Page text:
More attention to detail is found in the subtle and judicious use of bright red for the “60” on the small seconds scale and for the “red zone” low-energy sector of the power reserve, i.e., the final two days. As one would expect, winding this watch’s movement to fuel up the full week-plus of running autonomy takes longer than winding up a watch with a more conventional power supply; I think it took me at least 80 turns of the small, fluted crown to move the little hand all the way from the rightward, red-colored edge of the arc to the “8” at the leftward edge. Once this was done, however, I was set for the entire week with a watch that kept very reliable time while also looking really good with the “business casual” outfits that one is expected to don during the week of SIHH.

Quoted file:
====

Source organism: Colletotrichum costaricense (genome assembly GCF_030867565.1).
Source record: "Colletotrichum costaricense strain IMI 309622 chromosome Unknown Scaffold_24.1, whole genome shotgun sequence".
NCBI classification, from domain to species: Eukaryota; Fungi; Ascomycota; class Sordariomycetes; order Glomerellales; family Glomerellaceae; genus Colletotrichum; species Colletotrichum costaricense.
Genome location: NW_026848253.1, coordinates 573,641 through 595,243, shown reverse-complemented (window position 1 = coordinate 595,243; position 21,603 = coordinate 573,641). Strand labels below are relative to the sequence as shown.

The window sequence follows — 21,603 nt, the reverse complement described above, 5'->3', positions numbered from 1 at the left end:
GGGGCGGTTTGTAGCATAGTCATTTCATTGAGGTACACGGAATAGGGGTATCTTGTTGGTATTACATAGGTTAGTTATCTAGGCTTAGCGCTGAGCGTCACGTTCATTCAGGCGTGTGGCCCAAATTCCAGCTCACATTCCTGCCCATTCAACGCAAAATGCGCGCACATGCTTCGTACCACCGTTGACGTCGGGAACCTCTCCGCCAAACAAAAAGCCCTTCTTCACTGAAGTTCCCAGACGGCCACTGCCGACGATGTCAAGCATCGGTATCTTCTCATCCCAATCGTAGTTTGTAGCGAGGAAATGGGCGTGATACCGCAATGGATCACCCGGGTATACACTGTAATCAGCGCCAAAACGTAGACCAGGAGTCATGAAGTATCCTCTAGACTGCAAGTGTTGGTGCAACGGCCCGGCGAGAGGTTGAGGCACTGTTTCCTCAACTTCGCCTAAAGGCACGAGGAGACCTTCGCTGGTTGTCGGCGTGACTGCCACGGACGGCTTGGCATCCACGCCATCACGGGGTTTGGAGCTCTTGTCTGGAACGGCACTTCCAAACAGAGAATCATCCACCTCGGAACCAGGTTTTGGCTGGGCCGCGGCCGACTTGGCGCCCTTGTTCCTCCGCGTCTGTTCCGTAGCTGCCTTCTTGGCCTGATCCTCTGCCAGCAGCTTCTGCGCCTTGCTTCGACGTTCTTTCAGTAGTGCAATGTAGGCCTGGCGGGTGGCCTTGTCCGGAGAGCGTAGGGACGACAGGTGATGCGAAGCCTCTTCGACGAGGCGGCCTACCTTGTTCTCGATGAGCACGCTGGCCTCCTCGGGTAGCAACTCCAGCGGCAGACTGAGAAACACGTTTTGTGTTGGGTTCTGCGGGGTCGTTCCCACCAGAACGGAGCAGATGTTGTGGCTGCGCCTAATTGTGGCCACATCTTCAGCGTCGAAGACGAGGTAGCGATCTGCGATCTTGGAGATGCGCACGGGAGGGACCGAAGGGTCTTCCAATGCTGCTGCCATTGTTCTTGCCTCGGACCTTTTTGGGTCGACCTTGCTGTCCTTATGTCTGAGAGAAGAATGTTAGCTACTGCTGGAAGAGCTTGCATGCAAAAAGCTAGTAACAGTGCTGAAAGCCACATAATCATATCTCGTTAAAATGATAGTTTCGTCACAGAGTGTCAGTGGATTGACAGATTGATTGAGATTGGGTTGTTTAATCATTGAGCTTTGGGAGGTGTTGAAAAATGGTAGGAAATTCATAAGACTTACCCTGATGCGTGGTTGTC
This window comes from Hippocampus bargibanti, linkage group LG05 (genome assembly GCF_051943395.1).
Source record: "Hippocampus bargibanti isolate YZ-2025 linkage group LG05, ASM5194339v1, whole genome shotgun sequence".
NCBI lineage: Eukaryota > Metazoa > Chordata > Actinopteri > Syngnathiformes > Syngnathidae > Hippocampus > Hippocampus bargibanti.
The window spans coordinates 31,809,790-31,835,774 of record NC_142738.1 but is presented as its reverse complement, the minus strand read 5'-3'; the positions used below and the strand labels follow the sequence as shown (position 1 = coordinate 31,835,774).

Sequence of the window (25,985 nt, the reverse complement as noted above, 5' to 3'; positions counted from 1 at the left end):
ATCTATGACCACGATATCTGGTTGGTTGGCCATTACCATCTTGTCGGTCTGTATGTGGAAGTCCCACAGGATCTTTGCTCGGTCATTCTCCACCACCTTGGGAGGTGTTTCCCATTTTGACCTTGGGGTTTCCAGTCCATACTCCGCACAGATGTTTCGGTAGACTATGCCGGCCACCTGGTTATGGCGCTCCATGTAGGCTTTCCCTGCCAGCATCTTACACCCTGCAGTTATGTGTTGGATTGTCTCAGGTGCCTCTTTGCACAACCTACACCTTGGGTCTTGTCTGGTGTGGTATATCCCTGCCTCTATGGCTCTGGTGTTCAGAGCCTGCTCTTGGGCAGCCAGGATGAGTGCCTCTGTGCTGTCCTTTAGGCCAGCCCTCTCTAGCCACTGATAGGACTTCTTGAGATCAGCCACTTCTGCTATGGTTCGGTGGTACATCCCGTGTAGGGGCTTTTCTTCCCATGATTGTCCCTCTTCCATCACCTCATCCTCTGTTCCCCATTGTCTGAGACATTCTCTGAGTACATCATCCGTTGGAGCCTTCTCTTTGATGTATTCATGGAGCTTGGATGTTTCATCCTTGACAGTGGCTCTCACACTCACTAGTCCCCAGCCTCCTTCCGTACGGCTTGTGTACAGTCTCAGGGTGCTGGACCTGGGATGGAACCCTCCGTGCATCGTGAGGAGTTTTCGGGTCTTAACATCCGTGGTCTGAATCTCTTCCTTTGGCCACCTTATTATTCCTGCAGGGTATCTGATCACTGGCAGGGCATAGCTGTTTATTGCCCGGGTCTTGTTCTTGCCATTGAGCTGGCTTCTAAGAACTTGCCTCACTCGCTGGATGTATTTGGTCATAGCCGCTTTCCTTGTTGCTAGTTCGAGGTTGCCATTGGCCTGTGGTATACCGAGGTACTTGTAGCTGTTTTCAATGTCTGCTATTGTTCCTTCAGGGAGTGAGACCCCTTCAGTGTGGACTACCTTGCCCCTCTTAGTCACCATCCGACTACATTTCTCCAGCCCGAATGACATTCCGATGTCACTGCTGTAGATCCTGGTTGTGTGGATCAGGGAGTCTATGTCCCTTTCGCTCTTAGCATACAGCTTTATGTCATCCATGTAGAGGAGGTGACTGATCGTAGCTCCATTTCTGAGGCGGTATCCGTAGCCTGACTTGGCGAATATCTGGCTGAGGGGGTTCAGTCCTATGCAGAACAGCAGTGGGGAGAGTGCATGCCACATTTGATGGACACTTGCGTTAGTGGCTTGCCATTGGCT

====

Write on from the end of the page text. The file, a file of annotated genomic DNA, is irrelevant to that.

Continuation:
The movement that supplies all this power is IWC’s manufacture Caliber 59210, a hand-wound movement that promises 192 hours, or eight days, of reliable, accurate running time when fully wound, all stored in a single, oversized mainspring barrel. It’s a breathtakingly large pocketwatch-style caliber, nearly 38 mm in diameter, with an enormous mainplate embellished with côtes de Genève dotted by rubies, and engraved with golden text, including IWC’s “Probus Scafusia” motto in the center (It’s a Latin phrase meaning “good, solid craftsmanship from Schaffhausen,” in case you were wondering, and IWC has been using it since 1903). There’s no wasted space inside this large case, either, as the movement reaches all the way to edges of the thin, screwed back bezel that frames it.